Qualification goes as well as can be expected; perhaps better.

Three and a half hours pass in a flash. The arrows go in, mostly, and more are in the group that I am expecting. I focus just on trying to keep my head still and keep pulling. My release is still a shambles and the string picture is more like a flick book but the arrows get away and all but two of the 72 score points.

I finish with halves of 233 and 239 for a total of 472, some way below a years-ago personal best but hey, I actually stuck to my gameplan. That’s a first. And it even got better in the second half.

My target mates are awesome. I go for lunch in a better mood. Hey, that wasn’t so bad. 

There is no cut in the men’s or women’s competitions and we are guaranteed a match each, which takes a long while, with a queue of divisions in front of us. So long, in fact, that two people with flights to catch and jobs to go to have to withdraw.

The camaraderie develops. We’re mostly in the same boat. Everyone wants to be here. Everyone wants to be a part of it. Food gets shared. Travellers tales are swapped. 

The sun is coming down by the time my match rolls around. As the 12th seed, I am up against the fifth seed, Ignacio Gomez-Sancha, of Spain, an absolutely stand-up guy and a far better archer than me. His daughter is here on the line with a camera, taking excellent photographs of us all.

Ignacio edges the first two sets, 22 to my 20, and then 21 to another 20; I am 4-0 down. I put the next three in thinking they are going to be the last three arrows of the week, and I’m feeling absolutely okay about that.

I think I even take my bracer off. 

But by this time, I have a coach, Kadi Koort of Estonia. I didn’t ask for a coach. She appointed herself. No choice in the matter.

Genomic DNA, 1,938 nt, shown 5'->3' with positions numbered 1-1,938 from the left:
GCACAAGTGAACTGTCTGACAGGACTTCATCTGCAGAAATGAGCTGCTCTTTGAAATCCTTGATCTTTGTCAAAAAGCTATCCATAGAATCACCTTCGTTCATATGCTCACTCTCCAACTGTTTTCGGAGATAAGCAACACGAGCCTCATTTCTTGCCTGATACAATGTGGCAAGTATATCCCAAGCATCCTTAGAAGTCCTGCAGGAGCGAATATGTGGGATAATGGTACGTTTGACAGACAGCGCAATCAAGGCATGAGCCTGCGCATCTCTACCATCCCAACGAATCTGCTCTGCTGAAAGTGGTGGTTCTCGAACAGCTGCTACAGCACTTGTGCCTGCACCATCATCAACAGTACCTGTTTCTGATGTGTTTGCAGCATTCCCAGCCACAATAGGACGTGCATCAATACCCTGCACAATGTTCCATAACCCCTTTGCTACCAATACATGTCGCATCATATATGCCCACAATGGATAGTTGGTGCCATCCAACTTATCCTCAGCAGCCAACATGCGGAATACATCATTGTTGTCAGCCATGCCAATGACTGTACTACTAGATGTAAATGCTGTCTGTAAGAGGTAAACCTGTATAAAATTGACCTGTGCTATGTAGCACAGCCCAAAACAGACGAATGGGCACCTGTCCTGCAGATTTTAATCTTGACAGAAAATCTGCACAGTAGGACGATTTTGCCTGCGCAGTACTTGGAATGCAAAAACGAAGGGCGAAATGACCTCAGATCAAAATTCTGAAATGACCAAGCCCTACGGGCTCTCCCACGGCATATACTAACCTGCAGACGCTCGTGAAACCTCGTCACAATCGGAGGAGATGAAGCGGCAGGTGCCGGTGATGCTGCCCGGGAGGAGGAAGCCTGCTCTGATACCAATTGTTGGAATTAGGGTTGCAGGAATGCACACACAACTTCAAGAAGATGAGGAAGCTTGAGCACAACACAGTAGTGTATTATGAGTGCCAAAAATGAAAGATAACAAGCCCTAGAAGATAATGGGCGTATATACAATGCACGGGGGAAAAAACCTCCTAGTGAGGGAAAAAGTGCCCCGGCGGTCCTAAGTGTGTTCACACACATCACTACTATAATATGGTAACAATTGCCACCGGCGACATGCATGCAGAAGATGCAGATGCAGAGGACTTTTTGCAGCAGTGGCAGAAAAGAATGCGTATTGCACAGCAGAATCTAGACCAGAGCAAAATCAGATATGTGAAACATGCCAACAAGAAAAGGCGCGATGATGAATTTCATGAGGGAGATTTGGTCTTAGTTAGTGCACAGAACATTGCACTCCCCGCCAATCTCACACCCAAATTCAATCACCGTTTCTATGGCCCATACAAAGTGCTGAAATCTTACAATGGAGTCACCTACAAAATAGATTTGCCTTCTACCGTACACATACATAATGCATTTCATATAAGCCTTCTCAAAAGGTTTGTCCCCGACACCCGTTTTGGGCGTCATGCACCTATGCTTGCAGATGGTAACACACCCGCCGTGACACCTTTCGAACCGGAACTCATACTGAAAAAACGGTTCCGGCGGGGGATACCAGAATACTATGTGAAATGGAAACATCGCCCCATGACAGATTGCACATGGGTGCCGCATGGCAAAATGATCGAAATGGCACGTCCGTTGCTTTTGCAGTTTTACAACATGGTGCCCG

“Hey! You got that,” she says.

We have both put in a 27, and split the points. I shot 27. Go me. I have something on the board. Daniel Sims, a fellow Brit on the target next to me, says, “at least you didn’t go home empty handed”.

The bracer goes back on, and I get the next three away, and it’s feeling good. Cleanish. Confident, even. Ignacio still has one in the pump on the line, but he seems to have wobbled. 

“It’s okay,” Kadi shouts. “You got the set, even if he puts in a 10!” I have shot 10, eight, eight for a 26. It’s 5-3.  We score and go back out. 

“Nice,” Kadi calls. “Nice.”

Another 26. I’ve staged a comeback. It’s 5-5 and a shoot-off. Last week, I would have given you more chance of aliens landing. 

We are alone on the line. One arrow it is. We both get them away simultaneously. I turn and look at Kadi. She’s doing that thing with her teeth. It’s over – but only by a centimetre or so.

I’ve lost my first shoot-off. And I feel really good about it. We even get clapped off the line. Glad to give everyone some entertainment. 

Then I’m straight back out to watch everyone else’s matches. Because we’ve moved from competitors to friends, and I want to see how my friends are doing. 

John Stanley is a blogger and editor of the archery magazine Bow International. The first World Archery Masters Championships take place on 14-18 August 2018 in Lausanne, Switzerland.